AI technology is starting to work really well. Unfortunately, I've found that the management of machine learning code, data sets and models -- and the integration of these into operational processes -- falls well short of enterprise standards. This can create blockers to adoption and reduce successful outcomes, even in organizations that have adopted AI. But organizations can take specific measures to mitigate the difficulties. I'll identify some wish-list items that could improve things.
The quest to empower talent turning Data Scientist has led to a follow-on observation: Many companies are struggling to establish the business case for Machine Learning. Failing the data science business case has repercussions. If the company, the management, and the employees keep failing they will lose trust in machine learning approaches, and stop embracing more data-driven approaches. Next, this will lead to the existential risk of not being competitive any longer. So, how to fail forward to success?
Moshe Kranc, chief technology officer at Ness Digital Engineering, worked with his team to identify macro trends and specific technologies that will be game-changers in 2019. Their prediction: Newer technologies like blockchain and machine learning will make inroads, familiar solutions like the cloud and big data will solidify their standing, and cyber threats will continue to bedevil corporations. Here, Kranc discusses the specific impacts these trends will have on enterprise IT managers. "Machine learning is real," Kranc says. "A number of things on the hype curve are not yet ready for prime time, but machine learning is, and there are a lot of applications for it. I think we're just at the beginning of figuring out all the ways to use it, and there's still a lot of room for improvement in the algorithms themselves."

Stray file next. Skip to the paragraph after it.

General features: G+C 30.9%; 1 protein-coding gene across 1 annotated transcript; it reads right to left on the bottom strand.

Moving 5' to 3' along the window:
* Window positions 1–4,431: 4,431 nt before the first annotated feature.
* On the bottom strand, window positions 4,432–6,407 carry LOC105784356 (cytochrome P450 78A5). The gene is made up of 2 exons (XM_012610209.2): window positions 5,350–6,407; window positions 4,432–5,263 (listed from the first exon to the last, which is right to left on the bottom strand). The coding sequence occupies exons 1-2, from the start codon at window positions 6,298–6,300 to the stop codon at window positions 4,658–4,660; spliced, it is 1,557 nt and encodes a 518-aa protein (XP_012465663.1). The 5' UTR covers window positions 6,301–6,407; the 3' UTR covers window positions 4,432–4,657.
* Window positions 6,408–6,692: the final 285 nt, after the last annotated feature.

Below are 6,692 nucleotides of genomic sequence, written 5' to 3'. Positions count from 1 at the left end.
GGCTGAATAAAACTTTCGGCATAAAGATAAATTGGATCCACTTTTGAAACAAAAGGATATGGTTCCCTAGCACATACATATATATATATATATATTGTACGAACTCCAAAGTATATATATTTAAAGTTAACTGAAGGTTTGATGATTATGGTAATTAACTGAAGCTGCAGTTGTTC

TEL AVIV, November 15, 2018 – Seebo today announced the launch of its unique process-based artificial intelligence (AI) technology. The new AI-based capabilities for production line data introduce unmatched accuracy and ease of use of the company's predictive quality, predictive maintenance and production line intelligence solutions. Process manufacturers today face rising demands on production capacity and continuous disruptions that affect uptime, quality, and throughput. Increasingly, they are turning to machine-generated data to investigate and solve their production line problems. But finding meaningful insights entails applying sophisticated machine learning technologies to a carefully engineered big data repository – a process beyond the technical and financial reach of most manufacturers.
The Commonwealth Scientific and Industrial Research Organisation (CSIRO) has made AU$35 million available for research into new and emerging technologies. According to CSIRO, the funding will be available specifically for use in the areas of space technology and artificial intelligence, including on the development of advanced imaging of Earth from satellites and data science through AI and machine learning. With AU$16 million invested, the space technology segment will be charged with identifying and developing "science to leapfrog traditional technologies" and find new areas Australia can focus on. CSIRO said it will initially focus on advanced technologies for Earth observation, and then address challenges such as space object tracking, resource utilisation in space, and developing manufacturing and life support systems for missions to the Moon and Mars. AU$19 million will be used to target AI-driven solutions for areas including food security and quality, health and wellbeing, sustainable energy and resources, resilient and valuable environments, and Australian and regional security, CSIRO explained.